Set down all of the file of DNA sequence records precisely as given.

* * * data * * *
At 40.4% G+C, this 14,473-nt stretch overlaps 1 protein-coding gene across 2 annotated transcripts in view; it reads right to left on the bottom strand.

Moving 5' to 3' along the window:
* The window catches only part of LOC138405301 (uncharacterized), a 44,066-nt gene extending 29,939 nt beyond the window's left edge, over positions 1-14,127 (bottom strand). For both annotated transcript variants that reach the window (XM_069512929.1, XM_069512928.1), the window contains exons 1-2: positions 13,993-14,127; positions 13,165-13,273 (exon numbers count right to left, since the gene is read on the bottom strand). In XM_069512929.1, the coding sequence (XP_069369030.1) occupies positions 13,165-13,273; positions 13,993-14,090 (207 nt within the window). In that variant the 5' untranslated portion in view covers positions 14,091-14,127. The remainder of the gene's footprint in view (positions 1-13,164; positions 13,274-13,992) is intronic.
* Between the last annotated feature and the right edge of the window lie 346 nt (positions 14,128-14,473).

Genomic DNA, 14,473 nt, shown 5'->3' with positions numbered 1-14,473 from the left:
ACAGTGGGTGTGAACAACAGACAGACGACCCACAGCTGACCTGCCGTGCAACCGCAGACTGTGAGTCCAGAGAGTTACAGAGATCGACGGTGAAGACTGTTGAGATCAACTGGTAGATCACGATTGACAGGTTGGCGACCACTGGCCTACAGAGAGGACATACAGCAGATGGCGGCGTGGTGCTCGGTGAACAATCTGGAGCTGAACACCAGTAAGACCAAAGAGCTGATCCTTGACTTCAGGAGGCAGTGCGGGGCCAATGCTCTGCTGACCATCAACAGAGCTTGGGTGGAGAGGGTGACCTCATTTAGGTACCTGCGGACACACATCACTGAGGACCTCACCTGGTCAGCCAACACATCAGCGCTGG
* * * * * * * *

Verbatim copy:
At 40.4% G+C, this 14,473-nt stretch overlaps 1 protein-coding gene across 2 annotated transcripts in view; it reads right to left on the bottom strand.

Moving 5' to 3' along the window:
* The window catches only part of LOC138405301 (uncharacterized), a 44,066-nt gene extending 29,939 nt beyond the window's left edge, over positions 1-14,127 (bottom strand). For both annotated transcript variants that reach the window (XM_069512929.1, XM_069512928.1), the window contains exons 1-2: positions 13,993-14,127; positions 13,165-13,273 (exon numbers count right to left, since the gene is read on the bottom strand). In XM_069512929.1, the coding sequence (XP_069369030.1) occupies positions 13,165-13,273; positions 13,993-14,090 (207 nt within the window). In that variant the 5' untranslated portion in view covers positions 14,091-14,127. The remainder of the gene's footprint in view (positions 1-13,164; positions 13,274-13,992) is intronic.
* Between the last annotated feature and the right edge of the window lie 346 nt (positions 14,128-14,473).

Genomic DNA, 14,473 nt, shown 5'->3' with positions numbered 1-14,473 from the left:
ACAGTGGGTGTGAACAACAGACAGACGACCCACAGCTGACCTGCCGTGCAACCGCAGACTGTGAGTCCAGAGAGTTACAGAGATCGACGGTGAAGACTGTTGAGATCAACTGGTAGATCACGATTGACAGGTTGGCGACCACTGGCCTACAGAGAGGACATACAGCAGATGGCGGCGTGGTGCTCGGTGAACAATCTGGAGCTGAACACCAGTAAGACCAAAGAGCTGATCCTTGACTTCAGGAGGCAGTGCGGGGCCAATGCTCTGCTGACCATCAACAGAGCTTGGGTGGAGAGGGTGACCTCATTTAGGTACCTGCGGACACACATCACTGAGGACCTCACCTGGTCAGCCAACACATCAGCGCTGG